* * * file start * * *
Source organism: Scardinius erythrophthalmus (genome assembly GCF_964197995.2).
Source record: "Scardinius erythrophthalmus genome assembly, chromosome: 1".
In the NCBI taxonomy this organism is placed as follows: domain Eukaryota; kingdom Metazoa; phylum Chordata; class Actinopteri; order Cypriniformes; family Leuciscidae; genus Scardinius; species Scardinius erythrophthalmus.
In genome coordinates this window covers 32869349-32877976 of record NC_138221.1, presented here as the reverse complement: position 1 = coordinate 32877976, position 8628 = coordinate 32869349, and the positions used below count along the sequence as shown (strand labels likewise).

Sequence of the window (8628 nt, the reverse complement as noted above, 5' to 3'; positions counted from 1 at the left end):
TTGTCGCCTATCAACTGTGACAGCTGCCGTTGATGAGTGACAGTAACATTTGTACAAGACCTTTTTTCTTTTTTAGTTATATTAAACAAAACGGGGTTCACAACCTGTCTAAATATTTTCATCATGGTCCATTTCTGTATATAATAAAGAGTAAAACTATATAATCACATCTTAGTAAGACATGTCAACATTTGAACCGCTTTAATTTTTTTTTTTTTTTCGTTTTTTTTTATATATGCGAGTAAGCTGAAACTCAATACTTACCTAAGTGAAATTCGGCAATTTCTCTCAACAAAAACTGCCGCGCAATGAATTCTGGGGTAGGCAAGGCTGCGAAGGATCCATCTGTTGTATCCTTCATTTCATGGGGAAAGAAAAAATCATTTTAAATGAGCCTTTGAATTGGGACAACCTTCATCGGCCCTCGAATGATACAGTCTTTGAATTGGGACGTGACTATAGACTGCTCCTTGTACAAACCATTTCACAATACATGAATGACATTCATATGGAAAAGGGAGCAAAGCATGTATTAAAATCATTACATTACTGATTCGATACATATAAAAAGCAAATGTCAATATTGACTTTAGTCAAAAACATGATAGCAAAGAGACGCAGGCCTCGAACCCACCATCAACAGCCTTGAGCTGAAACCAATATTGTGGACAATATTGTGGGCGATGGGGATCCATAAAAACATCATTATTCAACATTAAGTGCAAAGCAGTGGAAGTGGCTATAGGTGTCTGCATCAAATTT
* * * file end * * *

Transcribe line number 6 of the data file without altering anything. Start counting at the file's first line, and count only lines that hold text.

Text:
TTGTCGCCTATCAACTGTGACAGCTGCCGTTGATGAGTGACAGTAACATTTGTACAAGACCTTTTTTCTTTTTTAGTTATATTAAACAAAACGGGGTTCACAACCTGTCTAAATATTTTCATCATGGTCCATTTCTGTATATAATAAAGAGTAAAACTATATAATCACATCTTAGTAAGACATGTCAACATTTGAACCGCTTTAATTTTTTTTTTTTTTTCGTTTTTTTTTATATATGCGAGTAAGCTGAAACTCAATACTTACCTAAGTGAAATTCGGCAATTTCTCTCAACAAAAACTGCCGCGCAATGAATTCTGGGGTAGGCAAGGCTGCGAAGGATCCATCTGTTGTATCCTTCATTTCATGGGGAAAGAAAAAATCATTTTAAATGAGCCTTTGAATTGGGACAACCTTCATCGGCCCTCGAATGATACAGTCTTTGAATTGGGACGTGACTATAGACTGCTCCTTGTACAAACCATTTCACAATACATGAATGACATTCATATGGAAAAGGGAGCAAAGCATGTATTAAAATCATTACATTACTGATTCGATACATATAAAAAGCAAATGTCAATATTGACTTTAGTCAAAAACATGATAGCAAAGAGACGCAGGCCTCGAACCCACCATCAACAGCCTTGAGCTGAAACCAATATTGTGGACAATATTGTGGGCGATGGGGATCCATAAAAACATCATTATTCAACATTAAGTGCAAAGCAGTGGAAGTGGCTATAGGTGTCTGCATCAAATTT